ρs 9.0 × 103 ∴ T = 0.5 × 9.81 × (1 − 0.111) = 4.36 N 0.20kg
?? (0.444kg). In air instead of water ...
ρair
1.29
−4
=
3 = 0.143 × 10 .
ρs
9.0 × 10 1.200kg ?? (a) (b) ∴ T = mg(1 − 0.143 × 10 −4 ) = 0.9998 mg . 10 Initially, the spring scale registers the weight of the The upthrust B is the force on the water on the block ; by copper block and the
balance registers the on the balance will increase by 0.178kg, i.e., it will read beaker). When the ?? opposite force on the water. Consequently, the reading weight of (water + 0.20kg Newton’s 3rd law the block must exert an equal and 1.378kg when the bock is suberged. block is lowered into
?? (a) (b) the water, the water So, when you dip a teabag into your cup, the weight of exerts an upward the teabag is reduced, but the weight of the cup (and buoyant force (the 1.200kg contents) is increased! upthrust) on the copper block. The upthrust is equal to
the weight of water displaced, i.e., B = ρw Vs g , which
will reduce the initial reading on the spring scale T to ( T − B). Now
m
0.20
−5 3
Vs = s =
3 = 2.22 × 10 m .
ρs 9.0 × 10 ( ) ∴ T − B = 0.20 − 1 × 103 × 2.22 × 10 −5 g
= 0.178 g ,
i.e., the reading on the spring scale will be 0.178kg. Image from Paul Hewitt’s Conceptual Physics website:
http://www.arborsci.com/ConceptualPhysics/ 11 Fluids in motion; mass continuity
v1
v2
Area A1 Area A 2
v1 v 2 ∆t v 1∆t We assume the fluid is incompressible, i.e., a liquid, so
there is no change in density from 1 → 2. Then, the mass
and volume must be conserved from 1 → 2 as the liquid
flows down the pipe, v2
Area A1 Area A 2
v 2 ∆t v 1∆t If the density changes (from ρ1 ⇒ ρ2) then, since mass is
i.e., V1 = V2 . Then in time ∆t , we have
A1v1∆t = A2 v 2 ∆t , i.e., A1v1 = A2 v 2 ⇒ constant.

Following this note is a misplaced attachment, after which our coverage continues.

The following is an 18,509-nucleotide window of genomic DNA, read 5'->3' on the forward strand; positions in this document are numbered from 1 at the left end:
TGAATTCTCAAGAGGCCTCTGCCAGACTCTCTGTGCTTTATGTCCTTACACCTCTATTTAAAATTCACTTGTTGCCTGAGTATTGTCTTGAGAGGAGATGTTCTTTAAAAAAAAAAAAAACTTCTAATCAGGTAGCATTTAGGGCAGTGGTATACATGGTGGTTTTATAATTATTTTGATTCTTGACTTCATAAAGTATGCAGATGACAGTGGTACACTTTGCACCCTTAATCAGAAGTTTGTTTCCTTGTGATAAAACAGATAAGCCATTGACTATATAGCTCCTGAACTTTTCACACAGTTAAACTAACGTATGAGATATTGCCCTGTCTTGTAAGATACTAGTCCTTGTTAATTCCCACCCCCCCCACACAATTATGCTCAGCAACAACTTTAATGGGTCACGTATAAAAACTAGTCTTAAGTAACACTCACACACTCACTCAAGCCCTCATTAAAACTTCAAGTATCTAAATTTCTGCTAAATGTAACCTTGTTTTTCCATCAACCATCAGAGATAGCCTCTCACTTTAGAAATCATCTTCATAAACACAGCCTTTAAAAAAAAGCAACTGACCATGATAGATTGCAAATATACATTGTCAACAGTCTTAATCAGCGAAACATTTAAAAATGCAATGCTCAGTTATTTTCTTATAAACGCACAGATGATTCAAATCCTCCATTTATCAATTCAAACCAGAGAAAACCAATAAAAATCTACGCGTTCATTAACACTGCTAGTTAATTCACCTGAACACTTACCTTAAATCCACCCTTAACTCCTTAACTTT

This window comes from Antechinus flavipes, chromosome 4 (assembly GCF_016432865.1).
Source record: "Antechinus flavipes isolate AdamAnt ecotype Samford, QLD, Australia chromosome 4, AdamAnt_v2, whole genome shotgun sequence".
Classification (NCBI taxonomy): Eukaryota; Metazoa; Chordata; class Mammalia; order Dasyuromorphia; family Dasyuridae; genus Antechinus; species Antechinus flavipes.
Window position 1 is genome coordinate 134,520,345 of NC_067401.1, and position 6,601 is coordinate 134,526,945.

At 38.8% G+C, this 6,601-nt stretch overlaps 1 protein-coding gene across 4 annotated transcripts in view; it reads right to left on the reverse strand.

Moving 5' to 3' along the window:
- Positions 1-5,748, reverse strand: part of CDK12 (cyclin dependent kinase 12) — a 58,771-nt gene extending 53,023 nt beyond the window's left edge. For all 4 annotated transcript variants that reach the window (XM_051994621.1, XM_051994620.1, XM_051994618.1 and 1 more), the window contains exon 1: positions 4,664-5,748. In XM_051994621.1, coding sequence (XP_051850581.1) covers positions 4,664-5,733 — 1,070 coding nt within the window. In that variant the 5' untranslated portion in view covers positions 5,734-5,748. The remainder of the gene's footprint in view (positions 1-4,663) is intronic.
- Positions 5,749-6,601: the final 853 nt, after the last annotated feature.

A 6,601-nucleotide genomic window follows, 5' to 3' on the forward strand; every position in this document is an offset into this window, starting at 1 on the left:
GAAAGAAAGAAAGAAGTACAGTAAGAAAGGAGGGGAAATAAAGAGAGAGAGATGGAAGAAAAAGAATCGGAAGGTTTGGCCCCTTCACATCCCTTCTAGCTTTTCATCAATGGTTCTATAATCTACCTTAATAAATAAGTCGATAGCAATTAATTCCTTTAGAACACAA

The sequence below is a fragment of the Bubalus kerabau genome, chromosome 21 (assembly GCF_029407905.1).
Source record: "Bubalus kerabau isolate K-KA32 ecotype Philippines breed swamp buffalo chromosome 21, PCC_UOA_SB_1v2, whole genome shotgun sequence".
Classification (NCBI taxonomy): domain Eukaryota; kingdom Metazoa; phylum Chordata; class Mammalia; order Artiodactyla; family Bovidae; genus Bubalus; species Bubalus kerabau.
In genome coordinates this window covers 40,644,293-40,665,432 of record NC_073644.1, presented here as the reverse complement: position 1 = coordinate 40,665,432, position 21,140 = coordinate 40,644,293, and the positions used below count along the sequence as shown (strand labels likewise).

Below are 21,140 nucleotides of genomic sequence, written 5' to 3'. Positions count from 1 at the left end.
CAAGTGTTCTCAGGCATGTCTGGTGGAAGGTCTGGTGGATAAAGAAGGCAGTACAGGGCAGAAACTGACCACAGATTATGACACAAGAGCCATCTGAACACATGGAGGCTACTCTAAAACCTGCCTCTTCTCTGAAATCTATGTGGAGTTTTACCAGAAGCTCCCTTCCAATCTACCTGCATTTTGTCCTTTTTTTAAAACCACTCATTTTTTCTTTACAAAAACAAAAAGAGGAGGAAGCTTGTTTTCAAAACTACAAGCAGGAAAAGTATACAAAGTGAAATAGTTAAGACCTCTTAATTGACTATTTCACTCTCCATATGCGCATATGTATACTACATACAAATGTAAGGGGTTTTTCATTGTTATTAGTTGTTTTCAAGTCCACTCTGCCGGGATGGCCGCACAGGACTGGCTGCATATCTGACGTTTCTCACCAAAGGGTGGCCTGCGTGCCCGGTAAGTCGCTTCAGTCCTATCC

This is called the continuity equation for an conserved we have ...
m1 = m2 i.e., ( A1v1∆t )ρ1 = ( A2 v 2 ∆t )ρ2
∴ A1v1ρ1 = A2 v 2ρ2
This is the mass continuity equation. incompressible liquid. The conserved quantity ... Area × velocity
dV
( m3 ⋅ s−1 ) .
... is called the volume flow rate dt 12 Bernoulli’s equation Area A 2 The continuity equation in everyday life ...
[1] The garden hose: v2 If you squeeze the end of a
A1 Area A1 y2 garden hose the area is
v1 reduced and so the water y1 v1 velocity increases, since
A2 v2 A1v1 = A2 v 2 A i.e., v 2 = 1 v1. A2 If you don’t restrict the pipe too much, the volume flow
rate remains constant, which means you will fill a bucket
in the same time whether the end of the hose is restricted We state Bernoulli’s equation without proof. It relates
the pressure (P), elevation (y) and speed (v) of an
incompressible fluid in steady (i.e., nonturbulent) flow
down a pipe,
1
1
P1 + ρgy1 + ρv12 = P2 + ρgy 2 + ρv 22 ,
2
2
1
i.e., P + ρgy + ρv 2 = constant.
2 or not!
[2] Lanes at highway tolls:
~ See useful notes on website ~ “potential energy” “kinetic energy” Note, if fluid is at rest v1 = v 2 = 0 .
∴ P2 − P1 = ρg( y 2 − y1 ) ⇒ ∆P = ρg∆y ,
a result we obtained earlier. 13 A2